KRL: What brought you to choose the setting and characters in your latest book/series?
Nora: Cleo Watkins, septuagenarian librarian, combines elements of people I love, real and fictional. When the Santa Fe series ended, I missed the characters, especially the feisty octogenarian sidekick. Cleo has bits of that character’s spark, and this time the senior sleuth gets to take center stage. Cleo also reminds me a little of my grandmother, a former librarian who shared Cleo’s devotion to pie. My grandmother once lugged a cherry pie down the side of a waterfall because she believed a good picnic needed pie. Cleo would agree. As for the setting, Catalpa Springs is fictional but full of my fond memories of the South (and less fond memories of battling invasive vines). I love the atmosphere of the South as a setting. Plus, I still enjoy dropping an all y’all into conversation.
KRL: Do you write to entertain or is there something more you want the readers to take away from your work?
Nora: Entertainment. That’s why I love to read mysteries and especially cozies. Of course, there are serious themes, along with murders, betrayal, and dark secrets, but that doesn’t mean we can’t have a good time.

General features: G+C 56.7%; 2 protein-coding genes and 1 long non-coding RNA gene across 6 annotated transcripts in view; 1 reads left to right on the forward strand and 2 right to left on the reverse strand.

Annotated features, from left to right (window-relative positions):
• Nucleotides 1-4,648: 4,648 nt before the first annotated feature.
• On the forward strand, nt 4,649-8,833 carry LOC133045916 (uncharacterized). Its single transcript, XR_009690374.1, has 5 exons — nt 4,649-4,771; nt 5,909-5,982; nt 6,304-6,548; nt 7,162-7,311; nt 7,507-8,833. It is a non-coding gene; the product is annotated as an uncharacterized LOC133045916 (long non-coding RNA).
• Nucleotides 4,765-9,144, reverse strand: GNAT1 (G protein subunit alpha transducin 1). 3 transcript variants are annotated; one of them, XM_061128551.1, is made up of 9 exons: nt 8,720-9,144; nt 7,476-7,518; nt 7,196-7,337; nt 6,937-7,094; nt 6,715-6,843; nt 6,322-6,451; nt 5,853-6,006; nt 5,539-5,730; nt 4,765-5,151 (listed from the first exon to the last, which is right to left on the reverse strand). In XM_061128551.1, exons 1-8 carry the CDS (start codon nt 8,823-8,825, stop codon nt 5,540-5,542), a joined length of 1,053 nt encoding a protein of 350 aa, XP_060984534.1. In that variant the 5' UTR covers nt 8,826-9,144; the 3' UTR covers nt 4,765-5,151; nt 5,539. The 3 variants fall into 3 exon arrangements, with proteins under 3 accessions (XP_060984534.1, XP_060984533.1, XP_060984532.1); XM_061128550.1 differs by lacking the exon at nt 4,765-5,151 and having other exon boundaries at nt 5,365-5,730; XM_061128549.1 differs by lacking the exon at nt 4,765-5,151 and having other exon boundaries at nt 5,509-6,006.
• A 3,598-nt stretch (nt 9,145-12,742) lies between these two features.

KRL: Do you have a schedule for your writing or just write whenever you can?
Nora: I try to keep to a schedule through a daily word-count goal and self-imposed guilt, tracked and color coded on a calendar.
KRL: Do you outline? If not, do you have some other interesting way that you keep track of what’s going on, or what needs to happen in your book when you are writing it?
Nora: I write a synopsis first and often a back-cover-style blurb. Then I outline at least the first act and the ending. In my ideal world, I’d outline down to the scene and sentence and stick to it. In reality, my characters and storylines sometimes switch directions midway through. At the end of a draft, I’ll re-outline.
KRL: If you had your ideal, what time of day would you prefer to write?
Nora: Mornings. Ideally, I’d get up before the sun and have my word-count goal done by brunch. Ha! You did ask about my ideal…